Denzinger 1526: "The doctrine which rejects as a Pelagian fable, that place of the lower regions (which the faithful generally designate by the name of the limbo of children) in which the souls of those departing with the sole guilt of original sin are punished with the punishment of the condemned, exclusive of the punishment of fire, just as if, by this very fact, that these who remove the punishment of fire introduced that middle place and state free of guilt and of punishment between the kingdom of God and eternal damnation, such as that about which the Pelagians idly talk,--false, rash, injurious to Catholic schools."


But St. Augustine was so outspoken in favor of this error that it became the common and basically unchallenged teaching for more than 500 years, according to The Catholic Encyclopedia.



The Catholic Encyclopedia, Vol. 9, “Limbo,” p. 257: “On the special question, however, of the punishment of original sin after death, St. Anselm was at one with St. Augustine in holding that unbaptized infants share in the positive sufferings of the damned; and Abelard was the first to rebel against the severity of the Augustinian tradition on this point.”[The Catholic Encyclopedia, Volume 9, “Limbo,” 1910, p. 257.]



This is why Catholics don’t form definite doctrinal conclusions from the teaching of a father of the Church or a handful of fathers; a Catholic goes by the infallible teaching of the Church proclaimed by the popes; and a Catholic assents to the teaching of the fathers of the Church when they are in universal and constant agreement from the beginning and in line with Catholic dogmatic teaching.



Pope Benedict XIV, Apostolica (# 6), June 26, 1749: “The Church’s judgment is preferable to that of a Doctor renowned for his holiness and teaching.”[The Papal Encyclicals, Vol. 1 (1740-1878), p. 29.]



Errors of the Jansenists, #30: “When anyone finds a doctrine clearly established in Augustine, he can absolutely hold it and teach it, disregarding any bull of the pope.”- Condemned by Pope Alexander VIII[Denzinger 1320.]



Pope Pius XII, Humani generis (# 21), Aug. 12, 1950: “This deposit of faith our Divine Redeemer has given for authentic interpretation not to each of the faithful, not even to theologians, but only to the Teaching Authority of the Church.’”[The Papal Encyclicals, Vol. 4 (1939-1958), pp. 178-179.]



The Catholic Church recognizes infallibility in no saint, theologian or early Church father. It is only a pope operating with the authority of the Magisterium who is protected by the Holy Spiritt from teaching error on faith or morals. So, when we examine and show how Churchmen have erred on the topics of baptism of blood this is 100% consistent with the teaching of the Church, which has always acknowledged that any Churchman, no matter how great, can make errors, even significant ones. Finally, I will quote a Pope, whose teaching ends all debate on the subject:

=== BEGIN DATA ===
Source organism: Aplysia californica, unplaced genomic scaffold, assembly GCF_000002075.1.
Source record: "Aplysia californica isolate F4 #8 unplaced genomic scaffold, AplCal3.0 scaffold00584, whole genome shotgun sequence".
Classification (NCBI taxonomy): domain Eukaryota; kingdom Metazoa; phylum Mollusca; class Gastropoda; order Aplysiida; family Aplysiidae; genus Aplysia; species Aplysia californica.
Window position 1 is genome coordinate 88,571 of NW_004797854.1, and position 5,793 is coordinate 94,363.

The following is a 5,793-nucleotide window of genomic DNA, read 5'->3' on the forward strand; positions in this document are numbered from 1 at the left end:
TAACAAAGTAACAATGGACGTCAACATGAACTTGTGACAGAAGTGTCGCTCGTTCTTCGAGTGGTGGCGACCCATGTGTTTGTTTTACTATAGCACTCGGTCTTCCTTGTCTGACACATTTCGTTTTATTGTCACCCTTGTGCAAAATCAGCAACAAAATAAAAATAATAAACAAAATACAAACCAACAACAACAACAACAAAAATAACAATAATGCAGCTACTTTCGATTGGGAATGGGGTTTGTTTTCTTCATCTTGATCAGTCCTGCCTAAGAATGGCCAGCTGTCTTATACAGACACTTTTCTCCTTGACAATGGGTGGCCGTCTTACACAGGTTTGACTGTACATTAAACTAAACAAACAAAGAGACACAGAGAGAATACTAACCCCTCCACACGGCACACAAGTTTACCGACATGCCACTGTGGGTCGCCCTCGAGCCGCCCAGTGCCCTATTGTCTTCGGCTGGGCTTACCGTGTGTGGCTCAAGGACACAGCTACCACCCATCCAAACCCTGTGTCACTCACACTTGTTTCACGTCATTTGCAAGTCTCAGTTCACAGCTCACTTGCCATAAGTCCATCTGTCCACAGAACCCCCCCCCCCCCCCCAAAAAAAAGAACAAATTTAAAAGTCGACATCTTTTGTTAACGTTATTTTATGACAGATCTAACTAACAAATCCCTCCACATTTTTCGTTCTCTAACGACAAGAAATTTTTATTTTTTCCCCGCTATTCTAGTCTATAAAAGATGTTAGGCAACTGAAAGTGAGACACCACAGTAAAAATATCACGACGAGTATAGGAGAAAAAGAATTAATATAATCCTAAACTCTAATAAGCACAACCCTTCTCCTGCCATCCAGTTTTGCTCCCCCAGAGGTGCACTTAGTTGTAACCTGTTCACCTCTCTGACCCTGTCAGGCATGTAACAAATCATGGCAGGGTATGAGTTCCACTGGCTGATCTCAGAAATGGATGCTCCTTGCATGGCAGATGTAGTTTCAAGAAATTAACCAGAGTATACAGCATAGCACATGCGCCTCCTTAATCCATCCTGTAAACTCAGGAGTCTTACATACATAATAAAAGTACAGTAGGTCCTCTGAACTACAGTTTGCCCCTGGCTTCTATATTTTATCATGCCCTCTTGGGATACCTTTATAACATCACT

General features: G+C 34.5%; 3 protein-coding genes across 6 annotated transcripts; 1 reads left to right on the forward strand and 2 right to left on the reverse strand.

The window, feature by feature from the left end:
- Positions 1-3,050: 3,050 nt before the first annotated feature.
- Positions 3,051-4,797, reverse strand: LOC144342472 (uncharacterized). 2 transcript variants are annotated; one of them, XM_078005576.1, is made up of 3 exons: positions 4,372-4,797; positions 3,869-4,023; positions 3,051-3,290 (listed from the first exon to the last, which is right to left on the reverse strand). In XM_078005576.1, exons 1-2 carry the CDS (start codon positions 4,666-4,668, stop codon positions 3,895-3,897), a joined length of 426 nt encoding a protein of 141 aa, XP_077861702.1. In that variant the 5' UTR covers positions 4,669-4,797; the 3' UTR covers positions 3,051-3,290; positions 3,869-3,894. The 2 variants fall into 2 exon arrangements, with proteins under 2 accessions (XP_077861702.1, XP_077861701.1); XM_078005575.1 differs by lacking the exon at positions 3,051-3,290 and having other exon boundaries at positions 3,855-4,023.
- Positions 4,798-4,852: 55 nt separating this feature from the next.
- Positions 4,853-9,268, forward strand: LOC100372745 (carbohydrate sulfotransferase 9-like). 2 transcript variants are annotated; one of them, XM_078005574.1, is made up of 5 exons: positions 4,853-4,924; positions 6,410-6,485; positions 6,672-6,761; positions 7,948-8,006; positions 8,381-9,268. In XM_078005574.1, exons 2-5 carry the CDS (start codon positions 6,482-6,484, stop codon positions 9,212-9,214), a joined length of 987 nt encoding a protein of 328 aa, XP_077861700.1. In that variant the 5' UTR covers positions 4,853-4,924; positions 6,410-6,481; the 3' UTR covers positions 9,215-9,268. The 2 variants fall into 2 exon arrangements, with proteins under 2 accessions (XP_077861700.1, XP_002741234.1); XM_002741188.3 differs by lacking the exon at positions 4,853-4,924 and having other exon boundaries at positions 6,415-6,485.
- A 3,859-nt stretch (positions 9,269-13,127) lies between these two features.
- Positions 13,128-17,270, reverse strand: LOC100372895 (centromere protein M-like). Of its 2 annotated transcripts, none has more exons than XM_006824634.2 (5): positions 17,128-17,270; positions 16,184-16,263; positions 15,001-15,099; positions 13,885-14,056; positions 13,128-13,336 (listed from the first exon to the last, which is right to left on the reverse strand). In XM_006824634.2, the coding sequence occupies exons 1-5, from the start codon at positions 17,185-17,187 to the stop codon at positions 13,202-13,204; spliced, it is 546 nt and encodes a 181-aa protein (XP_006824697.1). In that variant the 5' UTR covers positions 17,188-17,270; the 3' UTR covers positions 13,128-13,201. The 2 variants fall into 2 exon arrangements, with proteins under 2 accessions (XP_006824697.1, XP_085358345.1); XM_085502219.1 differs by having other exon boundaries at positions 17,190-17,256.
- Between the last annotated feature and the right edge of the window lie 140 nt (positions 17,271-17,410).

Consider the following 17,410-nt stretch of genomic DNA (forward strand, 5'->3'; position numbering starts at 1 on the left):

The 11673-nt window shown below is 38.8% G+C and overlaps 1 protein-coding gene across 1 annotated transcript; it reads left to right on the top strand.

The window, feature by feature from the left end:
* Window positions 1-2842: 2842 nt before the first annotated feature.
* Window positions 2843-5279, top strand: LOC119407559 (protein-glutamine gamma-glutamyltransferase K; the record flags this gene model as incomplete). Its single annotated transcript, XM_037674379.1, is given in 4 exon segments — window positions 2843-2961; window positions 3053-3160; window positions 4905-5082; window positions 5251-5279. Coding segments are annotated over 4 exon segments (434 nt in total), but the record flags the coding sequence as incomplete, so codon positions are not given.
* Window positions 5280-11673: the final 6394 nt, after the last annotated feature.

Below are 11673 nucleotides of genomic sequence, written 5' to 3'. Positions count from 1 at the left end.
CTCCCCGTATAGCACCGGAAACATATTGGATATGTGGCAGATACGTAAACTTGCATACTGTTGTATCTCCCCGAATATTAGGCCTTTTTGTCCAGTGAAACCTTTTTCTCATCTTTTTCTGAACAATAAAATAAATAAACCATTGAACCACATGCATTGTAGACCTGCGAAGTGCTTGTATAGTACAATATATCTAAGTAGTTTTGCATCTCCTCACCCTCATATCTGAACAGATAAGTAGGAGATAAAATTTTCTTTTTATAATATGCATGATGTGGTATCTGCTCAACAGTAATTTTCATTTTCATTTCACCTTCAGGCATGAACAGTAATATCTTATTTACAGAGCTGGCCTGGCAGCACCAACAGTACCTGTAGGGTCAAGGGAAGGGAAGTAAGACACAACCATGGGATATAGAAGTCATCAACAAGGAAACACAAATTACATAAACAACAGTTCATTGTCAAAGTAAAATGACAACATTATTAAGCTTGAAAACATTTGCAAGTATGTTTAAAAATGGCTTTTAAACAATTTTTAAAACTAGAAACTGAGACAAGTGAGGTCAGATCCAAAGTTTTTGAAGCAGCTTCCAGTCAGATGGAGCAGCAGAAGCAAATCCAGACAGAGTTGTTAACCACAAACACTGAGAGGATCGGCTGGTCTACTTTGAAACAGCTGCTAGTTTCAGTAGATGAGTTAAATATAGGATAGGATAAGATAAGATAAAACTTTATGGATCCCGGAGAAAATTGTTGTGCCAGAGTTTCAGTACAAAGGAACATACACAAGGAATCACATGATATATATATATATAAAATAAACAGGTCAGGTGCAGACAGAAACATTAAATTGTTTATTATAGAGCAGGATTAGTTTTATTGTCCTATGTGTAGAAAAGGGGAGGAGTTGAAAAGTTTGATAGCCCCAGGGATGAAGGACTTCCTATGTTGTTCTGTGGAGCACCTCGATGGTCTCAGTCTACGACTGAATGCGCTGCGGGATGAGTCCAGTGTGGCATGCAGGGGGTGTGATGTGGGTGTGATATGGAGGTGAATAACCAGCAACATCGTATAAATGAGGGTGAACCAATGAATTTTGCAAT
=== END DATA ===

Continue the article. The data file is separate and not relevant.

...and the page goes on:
Pope Eugene IV, “Cantate Domino,” Council of Florence, ex cathedra: “No one, whatever almsgiving he has practiced, even if he has shed blood for the name of Christ, can be saved, unless he has persevered within the bosom and unity of the Catholic Church.”


Saturday, March 28, 2009

Mistranslation of Trent concerning :Baptism of Desire

Mistranslation of Trent concerning: Baptism of Desire

OBJECTION- In Session 6, Chapter 4 of its decree on Justification, the Council of Trent teaches that justification can take place by the water of baptism or its desire:

"This translation however cannot, since promulgation of the Gospel, be effected except through the laver of regeneration or its desire, as it is written:Unless a man be born again of water and the Holy Spirit, he cannot enter into the kingdom of God." ( Jn. 3:5) http://www.ewtn.com/library/COUNCILS/TRENT6.htm#1

ANSWER- [Preliminary Note: If Sess. 6, Chap. 4 of Trent were teaching what the baptism of desire advocates claim (which it isn’t), then it would mean that every man must receive baptism or at least have the actual desire/vow for baptism to be saved.


the Latin is :

"Caput 4. Insinuatur descriptio justificationis impii, et modus ejus in statu gratiæ Quibus verbis justificationis impii descriptio insinuatur, ut sit translatio ab eo statu, in quo homo nascitur filius primi Adæ, in statum gratiæ et »adoptionis filioram« Dei, per secundum Adam Jesum Christum Salvatorem nostrum; quæ quidem translatio post Evangelium promulgatum sine lavacro regenerationis aut ejus voto fieri non potest, sicut scriptum est: »Nisi quis renatus fuerit ex aqua et Spiritu Sancto, non potest introire in regnum Dei"


According to this understanding ( i.e.
"at least to have the actual desire/vow for baptism"), it would seem that it would be a serious error to say that any unbaptized person could be saved if he doesn’t have at least the desire/vow for water baptism. But 99% of the people who quote this passage in favor of baptism of desire don’t even believe that one must desire baptism to be saved! They believe that Jews, Buddhists, Hindus, Muslims, etc. can be saved who don’t even desire water baptism.

Thus, 99% of those who quote this passage reject even what they claim it is teaching. Frankly, this fact just shows the dishonesty and the bad will of many baptism of desire advocates in attempting to quote this passage as if they were devoted to its teaching when, in fact, they don’t believe in it at all and are in error for teaching that non-Catholics can be saved who don’t even desire water baptism.]

Monday, March 16, 2009

Watering Down Water-- John 3:5

With His most solemn preface to a declarative statement, which indicates a gravely important truth absolutely necessary for belief, the Lord Jesus Christ declared:

"Amen, amen, I say to you unless a man is born again of water and the Holy Ghost, he cannot enter the kingdom of God." (Jn.3:5-DRV/Vulgate)

Verily, verily, I say unto thee, Except a man be born of water and of the Spirit, he cannot enter into the kingdom of God. (KJV)


Watering Down Water